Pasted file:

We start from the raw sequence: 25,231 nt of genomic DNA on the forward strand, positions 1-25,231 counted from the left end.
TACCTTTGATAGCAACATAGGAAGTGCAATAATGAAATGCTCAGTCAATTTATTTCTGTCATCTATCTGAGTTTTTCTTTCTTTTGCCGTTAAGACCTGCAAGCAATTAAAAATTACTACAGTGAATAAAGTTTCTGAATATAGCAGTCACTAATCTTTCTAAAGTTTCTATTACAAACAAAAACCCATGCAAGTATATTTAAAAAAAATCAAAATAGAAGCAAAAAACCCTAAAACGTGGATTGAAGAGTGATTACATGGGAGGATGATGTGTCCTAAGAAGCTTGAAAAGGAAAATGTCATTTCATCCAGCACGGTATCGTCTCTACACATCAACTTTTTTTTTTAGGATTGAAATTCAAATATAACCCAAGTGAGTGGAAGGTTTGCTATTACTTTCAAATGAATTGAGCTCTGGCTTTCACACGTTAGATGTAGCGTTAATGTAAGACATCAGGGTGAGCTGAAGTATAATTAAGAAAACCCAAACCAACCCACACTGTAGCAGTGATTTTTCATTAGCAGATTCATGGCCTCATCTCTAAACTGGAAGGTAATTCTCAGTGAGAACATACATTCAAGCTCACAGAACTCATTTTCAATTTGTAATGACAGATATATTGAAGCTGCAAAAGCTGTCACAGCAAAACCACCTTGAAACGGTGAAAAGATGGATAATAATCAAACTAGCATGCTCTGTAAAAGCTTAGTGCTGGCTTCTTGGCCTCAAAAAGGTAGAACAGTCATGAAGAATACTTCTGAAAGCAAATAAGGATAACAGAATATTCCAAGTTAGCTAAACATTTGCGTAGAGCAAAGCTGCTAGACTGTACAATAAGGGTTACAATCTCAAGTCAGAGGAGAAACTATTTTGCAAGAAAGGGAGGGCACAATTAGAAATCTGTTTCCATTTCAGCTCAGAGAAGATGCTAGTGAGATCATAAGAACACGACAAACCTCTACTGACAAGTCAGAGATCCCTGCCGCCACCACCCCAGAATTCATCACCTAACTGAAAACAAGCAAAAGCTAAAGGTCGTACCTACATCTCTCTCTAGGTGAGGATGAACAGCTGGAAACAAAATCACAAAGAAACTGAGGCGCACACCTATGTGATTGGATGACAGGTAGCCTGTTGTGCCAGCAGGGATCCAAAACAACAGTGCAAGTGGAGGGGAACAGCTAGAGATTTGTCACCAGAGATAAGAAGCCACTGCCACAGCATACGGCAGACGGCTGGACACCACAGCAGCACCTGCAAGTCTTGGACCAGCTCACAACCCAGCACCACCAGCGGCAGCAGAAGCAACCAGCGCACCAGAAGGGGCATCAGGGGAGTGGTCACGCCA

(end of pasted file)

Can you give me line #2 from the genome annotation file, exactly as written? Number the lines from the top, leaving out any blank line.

TACCTTTGATAGCAACATAGGAAGTGCAATAATGAAATGCTCAGTCAATTTATTTCTGTCATCTATCTGAGTTTTTCTTTCTTTTGCCGTTAAGACCTGCAAGCAATTAAAAATTACTACAGTGAATAAAGTTTCTGAATATAGCAGTCACTAATCTTTCTAAAGTTTCTATTACAAACAAAAACCCATGCAAGTATATTTAAAAAAAATCAAAATAGAAGCAAAAAACCCTAAAACGTGGATTGAAGAGTGATTACATGGGAGGATGATGTGTCCTAAGAAGCTTGAAAAGGAAAATGTCATTTCATCCAGCACGGTATCGTCTCTACACATCAACTTTTTTTTTTAGGATTGAAATTCAAATATAACCCAAGTGAGTGGAAGGTTTGCTATTACTTTCAAATGAATTGAGCTCTGGCTTTCACACGTTAGATGTAGCGTTAATGTAAGACATCAGGGTGAGCTGAAGTATAATTAAGAAAACCCAAACCAACCCACACTGTAGCAGTGATTTTTCATTAGCAGATTCATGGCCTCATCTCTAAACTGGAAGGTAATTCTCAGTGAGAACATACATTCAAGCTCACAGAACTCATTTTCAATTTGTAATGACAGATATATTGAAGCTGCAAAAGCTGTCACAGCAAAACCACCTTGAAACGGTGAAAAGATGGATAATAATCAAACTAGCATGCTCTGTAAAAGCTTAGTGCTGGCTTCTTGGCCTCAAAAAGGTAGAACAGTCATGAAGAATACTTCTGAAAGCAAATAAGGATAACAGAATATTCCAAGTTAGCTAAACATTTGCGTAGAGCAAAGCTGCTAGACTGTACAATAAGGGTTACAATCTCAAGTCAGAGGAGAAACTATTTTGCAAGAAAGGGAGGGCACAATTAGAAATCTGTTTCCATTTCAGCTCAGAGAAGATGCTAGTGAGATCATAAGAACACGACAAACCTCTACTGACAAGTCAGAGATCCCTGCCGCCACCACCCCAGAATTCATCACCTAACTGAAAACAAGCAAAAGCTAAAGGTCGTACCTACATCTCTCTCTAGGTGAGGATGAACAGCTGGAAACAAAATCACAAAGAAACTGAGGCGCACACCTATGTGATTGGATGACAGGTAGCCTGTTGTGCCAGCAGGGATCCAAAACAACAGTGCAAGTGGAGGGGAACAGCTAGAGATTTGTCACCAGAGATAAGAAGCCACTGCCACAGCATACGGCAGACGGCTGGACACCACAGCAGCACCTGCAAGTCTTGGACCAGCTCACAACCCAGCACCACCAGCGGCAGCAGAAGCAACCAGCGCACCAGAAGGGGCATCAGGGGAGTGGTCACGCCA